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Yosemite Valley Is Closed Indefinitely, Due to Wildfires


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By Meredith Carey, Condé Nast Traveler

You won't be seeing Yosemite National Park's iconic El Capitan or Half Dome anytime soon. In light of the Ferguson wildfire that has already burned more than 90,000 acres since July 13, national park service officials have decided to scrap a reopening date for Yosemite Valley, closing some of the most popular parts of the park indefinitely.

"Over the past 48 hours, fire has impacted all of the roads used to access Yosemite Valley, burning dead and downed trees that can become very explosive and fall without warning," the park service warned in a statement yesterday. So far, two firefighters have died and thousands of tourists have been evacuated.

[post_ads]For now, Yosemite Valley, Wawona, and Mariposa Grove—all on the west side of the park—are closed until further notice, leaving just one entrance to the park, Tioga Pass on the east side, open for visitors. While the fire is affecting visibility and access to the most popular parts, Yosemite is a whopping 1,169 square miles, with plenty of beautiful areas and trails still accessible along Tioga Road up to the White Wolf Campground. Tenaya Lake, Yosemite's largest natural lake, remains open to kayakers and swimmers, and you can hike around Lembert Dome, a granite formation popular with climbers in Tuolumne Meadows.

The Ferguson Fire isn't the only one California firefighters are battling. California's largest wildfire in history is still tearing through the state's northeastern Mendocino County, having burned more than 290,000 acres so far. Other smaller fires have popped up much closer to Yosemite, in nearby national forests. For a full update on wildfire notices, in and outside of national parks, check out the National Wildfire Coordinating Group's incident map.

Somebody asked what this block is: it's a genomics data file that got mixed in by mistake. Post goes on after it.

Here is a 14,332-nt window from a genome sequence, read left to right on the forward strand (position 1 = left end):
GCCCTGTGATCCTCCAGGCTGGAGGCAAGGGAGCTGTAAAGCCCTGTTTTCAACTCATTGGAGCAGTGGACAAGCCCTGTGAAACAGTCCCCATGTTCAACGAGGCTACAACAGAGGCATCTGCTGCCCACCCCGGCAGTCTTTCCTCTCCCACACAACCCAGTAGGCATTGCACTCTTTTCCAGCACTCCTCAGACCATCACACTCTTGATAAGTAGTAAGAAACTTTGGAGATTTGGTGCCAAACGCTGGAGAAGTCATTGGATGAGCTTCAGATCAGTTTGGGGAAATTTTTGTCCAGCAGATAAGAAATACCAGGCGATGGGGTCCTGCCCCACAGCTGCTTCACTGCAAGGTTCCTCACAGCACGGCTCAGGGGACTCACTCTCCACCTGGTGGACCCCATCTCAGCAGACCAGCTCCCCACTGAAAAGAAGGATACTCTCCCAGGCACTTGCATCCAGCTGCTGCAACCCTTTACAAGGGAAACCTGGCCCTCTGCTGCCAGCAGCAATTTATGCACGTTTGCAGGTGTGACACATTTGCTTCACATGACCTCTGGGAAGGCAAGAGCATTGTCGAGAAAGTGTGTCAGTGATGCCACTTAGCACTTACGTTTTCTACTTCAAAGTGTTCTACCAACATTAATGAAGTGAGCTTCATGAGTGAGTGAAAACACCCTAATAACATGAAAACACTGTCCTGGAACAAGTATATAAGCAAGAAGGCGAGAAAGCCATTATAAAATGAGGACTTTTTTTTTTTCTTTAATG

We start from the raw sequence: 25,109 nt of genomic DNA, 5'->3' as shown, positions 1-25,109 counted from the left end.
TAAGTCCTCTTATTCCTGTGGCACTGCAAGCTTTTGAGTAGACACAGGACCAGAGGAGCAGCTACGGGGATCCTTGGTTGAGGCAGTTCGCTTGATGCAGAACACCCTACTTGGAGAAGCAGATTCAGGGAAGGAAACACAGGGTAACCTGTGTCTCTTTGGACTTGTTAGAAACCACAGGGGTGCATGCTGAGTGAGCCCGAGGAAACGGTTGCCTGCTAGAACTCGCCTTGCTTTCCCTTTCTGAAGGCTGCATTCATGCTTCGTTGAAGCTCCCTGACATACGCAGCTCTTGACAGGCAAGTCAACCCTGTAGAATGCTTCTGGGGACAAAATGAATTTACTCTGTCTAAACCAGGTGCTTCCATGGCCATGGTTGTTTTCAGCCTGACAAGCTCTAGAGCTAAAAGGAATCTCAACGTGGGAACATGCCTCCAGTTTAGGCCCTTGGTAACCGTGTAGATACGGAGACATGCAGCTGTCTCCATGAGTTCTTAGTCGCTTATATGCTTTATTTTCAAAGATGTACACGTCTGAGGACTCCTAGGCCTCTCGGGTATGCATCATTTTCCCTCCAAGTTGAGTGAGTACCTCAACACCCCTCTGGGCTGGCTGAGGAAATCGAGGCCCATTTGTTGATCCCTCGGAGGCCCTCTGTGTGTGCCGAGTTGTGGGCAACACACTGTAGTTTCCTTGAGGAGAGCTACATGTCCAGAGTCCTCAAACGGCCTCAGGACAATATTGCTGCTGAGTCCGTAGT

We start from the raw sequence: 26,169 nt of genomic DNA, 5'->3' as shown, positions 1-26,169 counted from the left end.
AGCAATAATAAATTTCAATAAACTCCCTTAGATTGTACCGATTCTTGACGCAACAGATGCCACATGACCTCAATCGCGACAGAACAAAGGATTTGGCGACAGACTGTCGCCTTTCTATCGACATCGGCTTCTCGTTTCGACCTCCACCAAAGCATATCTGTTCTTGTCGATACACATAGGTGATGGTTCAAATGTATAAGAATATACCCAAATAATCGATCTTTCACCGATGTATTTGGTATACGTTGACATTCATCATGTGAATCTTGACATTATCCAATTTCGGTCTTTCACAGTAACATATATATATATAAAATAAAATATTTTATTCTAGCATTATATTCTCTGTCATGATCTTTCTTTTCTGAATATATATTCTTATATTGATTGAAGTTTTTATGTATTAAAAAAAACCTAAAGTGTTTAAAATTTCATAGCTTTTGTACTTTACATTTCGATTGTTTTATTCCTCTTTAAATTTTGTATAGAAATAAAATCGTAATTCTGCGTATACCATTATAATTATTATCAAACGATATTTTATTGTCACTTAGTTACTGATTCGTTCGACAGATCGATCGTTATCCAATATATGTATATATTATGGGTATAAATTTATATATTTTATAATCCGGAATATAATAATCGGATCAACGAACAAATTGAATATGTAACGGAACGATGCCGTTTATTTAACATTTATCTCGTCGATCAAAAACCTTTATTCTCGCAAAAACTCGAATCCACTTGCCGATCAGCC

That being said, other national parks and forests in the area are operating as usual, meaning you don't have to cancel your outdoor adventure just yet. Sequoia and King's Canyon National Parks, both known for their impossibly tall sequoia trees, are open to hikers, mountain climbers, and scenic-overlook lovers. National forests and parks around Lake Tahoe—including El Dorado National Forest, Humboldt-Toiyabe National Forest, and Tahoe National Forest—are all relatively fire-free.


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Travel - U.S. Daily News: Yosemite Valley Is Closed Indefinitely, Due to Wildfires
Yosemite Valley Is Closed Indefinitely, Due to Wildfires
Travel - U.S. Daily News
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